The set up of the installation 10 is accomplished by the use of a barge assembly 30, such as is shown in FIG. 3. The barge assembly 30 includes the barge 14 which forms a seaworthy hull that can be towed to a desired location. The assembly also includes substantially all of the components of the installation needed to connect the seabed pipeline to a storage vessel. These components include a fluid swivel 32 which will remain on the barge when it is sunk, the buoy 16, a chain 34 or other line which can hold the buoy to the sunken barge, and a mooring hawser 36 which can connect the buoy to the storage vessel. The barge assembly 30 can be maintained in a ready state, with all the components in place, so that it can be quickly utilized in an emergency. When needed, the barge can be towed to the region where it is to be utilized.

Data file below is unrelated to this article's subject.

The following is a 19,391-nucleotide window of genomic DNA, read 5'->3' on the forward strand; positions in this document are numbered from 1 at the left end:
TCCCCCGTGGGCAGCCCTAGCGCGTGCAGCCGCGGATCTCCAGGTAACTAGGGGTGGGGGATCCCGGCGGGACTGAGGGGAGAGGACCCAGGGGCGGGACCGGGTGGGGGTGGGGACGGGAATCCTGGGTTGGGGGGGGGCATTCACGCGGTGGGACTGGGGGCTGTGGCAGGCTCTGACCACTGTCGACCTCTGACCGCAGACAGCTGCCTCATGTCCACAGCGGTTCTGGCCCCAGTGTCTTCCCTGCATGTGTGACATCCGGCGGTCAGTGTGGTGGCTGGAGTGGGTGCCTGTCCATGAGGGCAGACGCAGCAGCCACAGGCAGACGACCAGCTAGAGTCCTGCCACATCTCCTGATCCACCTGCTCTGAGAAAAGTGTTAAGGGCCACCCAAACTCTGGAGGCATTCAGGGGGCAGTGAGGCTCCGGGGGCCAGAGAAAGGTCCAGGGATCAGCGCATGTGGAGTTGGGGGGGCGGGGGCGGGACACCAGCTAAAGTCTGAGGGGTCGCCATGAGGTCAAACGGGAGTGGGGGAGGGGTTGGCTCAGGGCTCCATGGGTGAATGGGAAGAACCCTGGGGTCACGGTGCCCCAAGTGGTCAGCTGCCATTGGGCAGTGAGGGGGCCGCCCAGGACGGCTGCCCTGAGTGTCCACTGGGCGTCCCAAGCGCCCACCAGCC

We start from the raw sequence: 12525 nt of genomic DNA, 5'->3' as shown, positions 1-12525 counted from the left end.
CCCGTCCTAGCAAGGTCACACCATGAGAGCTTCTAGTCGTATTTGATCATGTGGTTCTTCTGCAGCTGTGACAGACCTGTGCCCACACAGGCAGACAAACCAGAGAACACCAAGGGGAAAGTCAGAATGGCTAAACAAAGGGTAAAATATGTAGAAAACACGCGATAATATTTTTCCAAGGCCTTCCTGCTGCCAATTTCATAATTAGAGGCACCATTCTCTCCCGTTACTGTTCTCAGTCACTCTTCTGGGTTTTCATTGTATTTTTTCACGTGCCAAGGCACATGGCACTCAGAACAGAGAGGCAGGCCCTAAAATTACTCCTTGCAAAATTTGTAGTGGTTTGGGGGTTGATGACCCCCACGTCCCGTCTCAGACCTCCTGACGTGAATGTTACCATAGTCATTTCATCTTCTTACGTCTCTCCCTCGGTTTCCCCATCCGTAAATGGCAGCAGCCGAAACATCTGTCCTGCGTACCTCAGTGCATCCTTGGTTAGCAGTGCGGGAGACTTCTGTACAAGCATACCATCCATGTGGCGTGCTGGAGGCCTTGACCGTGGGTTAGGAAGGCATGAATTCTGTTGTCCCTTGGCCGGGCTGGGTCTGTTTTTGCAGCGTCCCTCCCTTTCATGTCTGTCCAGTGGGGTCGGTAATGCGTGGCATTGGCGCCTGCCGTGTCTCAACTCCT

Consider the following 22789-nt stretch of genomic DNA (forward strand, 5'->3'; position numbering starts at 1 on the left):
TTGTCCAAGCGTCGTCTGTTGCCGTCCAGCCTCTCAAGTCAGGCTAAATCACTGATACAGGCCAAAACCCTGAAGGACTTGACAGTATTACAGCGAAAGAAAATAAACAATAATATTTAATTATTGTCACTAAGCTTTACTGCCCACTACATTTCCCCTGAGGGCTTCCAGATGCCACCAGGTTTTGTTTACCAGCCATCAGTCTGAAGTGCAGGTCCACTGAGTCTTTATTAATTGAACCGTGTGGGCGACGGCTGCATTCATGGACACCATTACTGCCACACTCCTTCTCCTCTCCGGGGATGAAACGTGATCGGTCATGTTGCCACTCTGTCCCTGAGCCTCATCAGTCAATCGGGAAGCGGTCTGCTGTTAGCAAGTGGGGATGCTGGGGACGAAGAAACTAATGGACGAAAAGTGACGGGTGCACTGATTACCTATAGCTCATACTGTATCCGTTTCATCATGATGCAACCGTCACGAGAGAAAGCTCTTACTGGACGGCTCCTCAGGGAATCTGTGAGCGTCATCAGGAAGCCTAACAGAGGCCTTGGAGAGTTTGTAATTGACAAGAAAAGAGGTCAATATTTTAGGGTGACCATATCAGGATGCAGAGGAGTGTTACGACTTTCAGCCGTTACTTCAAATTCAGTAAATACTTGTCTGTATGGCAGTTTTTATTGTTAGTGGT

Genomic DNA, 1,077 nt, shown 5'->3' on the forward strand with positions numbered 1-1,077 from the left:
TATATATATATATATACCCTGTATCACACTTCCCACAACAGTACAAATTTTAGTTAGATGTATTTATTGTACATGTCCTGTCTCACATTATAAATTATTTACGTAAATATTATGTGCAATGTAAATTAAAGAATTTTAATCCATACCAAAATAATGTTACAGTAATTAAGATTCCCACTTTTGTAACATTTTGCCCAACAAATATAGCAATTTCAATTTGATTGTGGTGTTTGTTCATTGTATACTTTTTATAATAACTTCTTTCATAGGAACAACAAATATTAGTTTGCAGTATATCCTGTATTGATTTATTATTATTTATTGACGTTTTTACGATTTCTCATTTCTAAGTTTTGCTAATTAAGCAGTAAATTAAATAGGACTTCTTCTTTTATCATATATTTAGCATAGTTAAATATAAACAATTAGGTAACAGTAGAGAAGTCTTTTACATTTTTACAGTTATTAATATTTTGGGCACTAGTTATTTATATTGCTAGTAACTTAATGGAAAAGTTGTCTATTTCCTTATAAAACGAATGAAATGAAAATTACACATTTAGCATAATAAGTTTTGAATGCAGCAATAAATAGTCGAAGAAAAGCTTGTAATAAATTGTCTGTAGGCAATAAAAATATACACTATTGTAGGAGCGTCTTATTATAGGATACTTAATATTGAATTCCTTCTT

FIG. 1 shows, in phantom lines, a first step in the utilization of the barge assembly 30, wherein it is utilized to lay the undersea pipeline at 18X. The pipeline at 18X is connected at one end to the vessel G (or to the pump 22), and at the other end to the barge assembly 30. A vessel 38, which may be a tug boat is then utilized to pull the barge assembly 30 until it is over a deeper portion of the sea where an offloading vessel can be safely moored. While the barge assembly is pulled, it pulls out the flexible pipeline 18X. When the assembly 30 is at the desired location, as over the vertical axis 24, tie downs shown at 42, 44, 46 are released to permit deployment of the chain 34, buoy 16, and mooring line 36. Hose structures 48, 50 stored on the barge assembly are removed and connected to hose structure couplings 52, 54 on the fluid swivel 32. The seabed pipeline may include two flexible pipes or hoses that will already have been connected to a pair of pipeline couplings 56, 58 of the fluid swivel 32.